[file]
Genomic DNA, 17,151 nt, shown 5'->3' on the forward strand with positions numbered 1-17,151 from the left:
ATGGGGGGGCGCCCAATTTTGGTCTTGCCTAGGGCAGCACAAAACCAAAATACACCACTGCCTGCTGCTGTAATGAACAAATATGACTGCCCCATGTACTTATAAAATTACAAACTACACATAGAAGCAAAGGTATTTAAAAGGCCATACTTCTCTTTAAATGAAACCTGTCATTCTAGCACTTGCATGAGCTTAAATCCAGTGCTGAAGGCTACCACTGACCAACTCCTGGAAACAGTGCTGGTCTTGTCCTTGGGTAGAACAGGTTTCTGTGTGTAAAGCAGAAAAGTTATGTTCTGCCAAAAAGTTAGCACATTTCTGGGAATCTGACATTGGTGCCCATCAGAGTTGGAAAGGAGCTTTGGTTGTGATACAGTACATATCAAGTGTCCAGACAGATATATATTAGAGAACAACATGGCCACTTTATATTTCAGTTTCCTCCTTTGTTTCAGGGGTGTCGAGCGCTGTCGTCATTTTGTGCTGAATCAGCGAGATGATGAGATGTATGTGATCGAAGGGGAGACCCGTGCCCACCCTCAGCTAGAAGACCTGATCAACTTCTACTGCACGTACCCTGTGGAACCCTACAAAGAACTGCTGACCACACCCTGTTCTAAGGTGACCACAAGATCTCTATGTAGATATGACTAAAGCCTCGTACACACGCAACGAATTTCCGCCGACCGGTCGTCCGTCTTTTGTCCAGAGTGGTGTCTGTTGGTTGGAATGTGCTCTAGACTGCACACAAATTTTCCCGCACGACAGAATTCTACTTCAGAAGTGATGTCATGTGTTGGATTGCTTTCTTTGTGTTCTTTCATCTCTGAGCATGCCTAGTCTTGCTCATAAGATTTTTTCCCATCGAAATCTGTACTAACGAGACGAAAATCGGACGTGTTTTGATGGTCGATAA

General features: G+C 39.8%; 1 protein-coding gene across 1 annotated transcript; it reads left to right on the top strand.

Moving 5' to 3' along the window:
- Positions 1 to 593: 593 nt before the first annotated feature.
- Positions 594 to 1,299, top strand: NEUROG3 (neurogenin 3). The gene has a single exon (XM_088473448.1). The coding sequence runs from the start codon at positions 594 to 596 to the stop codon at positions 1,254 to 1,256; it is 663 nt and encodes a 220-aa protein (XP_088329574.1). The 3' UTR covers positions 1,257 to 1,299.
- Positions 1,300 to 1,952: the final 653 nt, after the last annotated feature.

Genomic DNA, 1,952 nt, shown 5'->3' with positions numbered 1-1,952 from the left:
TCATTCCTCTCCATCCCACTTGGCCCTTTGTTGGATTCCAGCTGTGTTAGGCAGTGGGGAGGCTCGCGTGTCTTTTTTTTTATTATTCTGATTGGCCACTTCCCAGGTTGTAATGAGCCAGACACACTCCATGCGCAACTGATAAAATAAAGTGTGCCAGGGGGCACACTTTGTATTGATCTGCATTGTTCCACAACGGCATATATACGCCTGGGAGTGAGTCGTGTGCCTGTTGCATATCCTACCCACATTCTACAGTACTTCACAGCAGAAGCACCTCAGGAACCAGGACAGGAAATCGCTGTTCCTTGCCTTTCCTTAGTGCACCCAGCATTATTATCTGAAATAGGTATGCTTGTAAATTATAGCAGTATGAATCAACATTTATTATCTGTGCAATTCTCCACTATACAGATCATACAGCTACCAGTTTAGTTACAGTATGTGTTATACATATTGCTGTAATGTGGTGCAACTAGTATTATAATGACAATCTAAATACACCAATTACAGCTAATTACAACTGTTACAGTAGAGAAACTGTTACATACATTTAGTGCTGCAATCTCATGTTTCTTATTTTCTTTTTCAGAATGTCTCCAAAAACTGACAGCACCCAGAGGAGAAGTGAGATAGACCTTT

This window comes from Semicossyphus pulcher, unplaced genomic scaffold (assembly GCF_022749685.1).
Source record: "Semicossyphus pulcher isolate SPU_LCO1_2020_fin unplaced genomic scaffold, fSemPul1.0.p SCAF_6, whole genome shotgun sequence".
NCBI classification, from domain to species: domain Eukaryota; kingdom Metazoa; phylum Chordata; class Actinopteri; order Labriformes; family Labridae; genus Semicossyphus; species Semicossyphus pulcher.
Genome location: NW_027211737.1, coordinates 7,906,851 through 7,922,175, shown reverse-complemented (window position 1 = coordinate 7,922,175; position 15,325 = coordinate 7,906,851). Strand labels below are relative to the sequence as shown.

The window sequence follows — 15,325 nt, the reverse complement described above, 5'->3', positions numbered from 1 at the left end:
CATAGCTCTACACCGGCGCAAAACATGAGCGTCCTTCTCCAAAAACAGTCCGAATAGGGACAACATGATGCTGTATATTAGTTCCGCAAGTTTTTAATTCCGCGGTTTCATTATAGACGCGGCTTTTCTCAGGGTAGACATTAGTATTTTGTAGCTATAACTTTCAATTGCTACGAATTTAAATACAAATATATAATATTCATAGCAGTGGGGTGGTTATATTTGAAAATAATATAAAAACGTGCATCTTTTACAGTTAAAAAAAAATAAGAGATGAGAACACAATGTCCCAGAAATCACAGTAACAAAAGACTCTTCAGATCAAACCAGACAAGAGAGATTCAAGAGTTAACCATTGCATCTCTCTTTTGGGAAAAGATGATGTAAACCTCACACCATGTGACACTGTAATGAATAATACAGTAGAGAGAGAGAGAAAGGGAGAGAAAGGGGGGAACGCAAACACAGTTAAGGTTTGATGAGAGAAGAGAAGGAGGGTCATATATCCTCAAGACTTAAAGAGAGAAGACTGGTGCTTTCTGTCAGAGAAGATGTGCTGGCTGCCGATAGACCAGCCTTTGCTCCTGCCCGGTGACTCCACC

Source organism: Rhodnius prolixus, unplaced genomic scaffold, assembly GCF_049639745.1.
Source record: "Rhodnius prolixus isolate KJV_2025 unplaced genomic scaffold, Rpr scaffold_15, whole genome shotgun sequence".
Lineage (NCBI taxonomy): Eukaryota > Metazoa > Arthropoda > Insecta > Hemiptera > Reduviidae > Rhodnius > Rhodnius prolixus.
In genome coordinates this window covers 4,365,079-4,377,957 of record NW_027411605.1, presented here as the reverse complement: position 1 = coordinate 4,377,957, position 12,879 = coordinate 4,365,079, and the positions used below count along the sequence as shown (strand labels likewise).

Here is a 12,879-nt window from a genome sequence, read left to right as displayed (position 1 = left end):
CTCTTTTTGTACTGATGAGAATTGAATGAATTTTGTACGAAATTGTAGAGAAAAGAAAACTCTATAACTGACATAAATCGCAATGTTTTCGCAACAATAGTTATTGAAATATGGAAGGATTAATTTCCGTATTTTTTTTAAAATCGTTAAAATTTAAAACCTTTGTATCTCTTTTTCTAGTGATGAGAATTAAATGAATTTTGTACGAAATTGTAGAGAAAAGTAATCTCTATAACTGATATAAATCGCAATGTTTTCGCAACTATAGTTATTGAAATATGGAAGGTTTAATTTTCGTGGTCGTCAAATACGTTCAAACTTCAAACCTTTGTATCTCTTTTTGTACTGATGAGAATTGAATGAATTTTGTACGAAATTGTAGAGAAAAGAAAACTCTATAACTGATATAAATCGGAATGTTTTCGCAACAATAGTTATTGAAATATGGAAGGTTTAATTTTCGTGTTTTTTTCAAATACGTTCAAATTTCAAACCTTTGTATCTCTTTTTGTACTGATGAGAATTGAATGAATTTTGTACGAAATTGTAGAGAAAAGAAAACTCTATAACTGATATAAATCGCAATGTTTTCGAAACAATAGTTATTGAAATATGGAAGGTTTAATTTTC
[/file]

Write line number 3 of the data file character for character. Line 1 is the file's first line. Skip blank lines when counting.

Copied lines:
General features: G+C 39.8%; 1 protein-coding gene across 1 annotated transcript; it reads left to right on the top strand.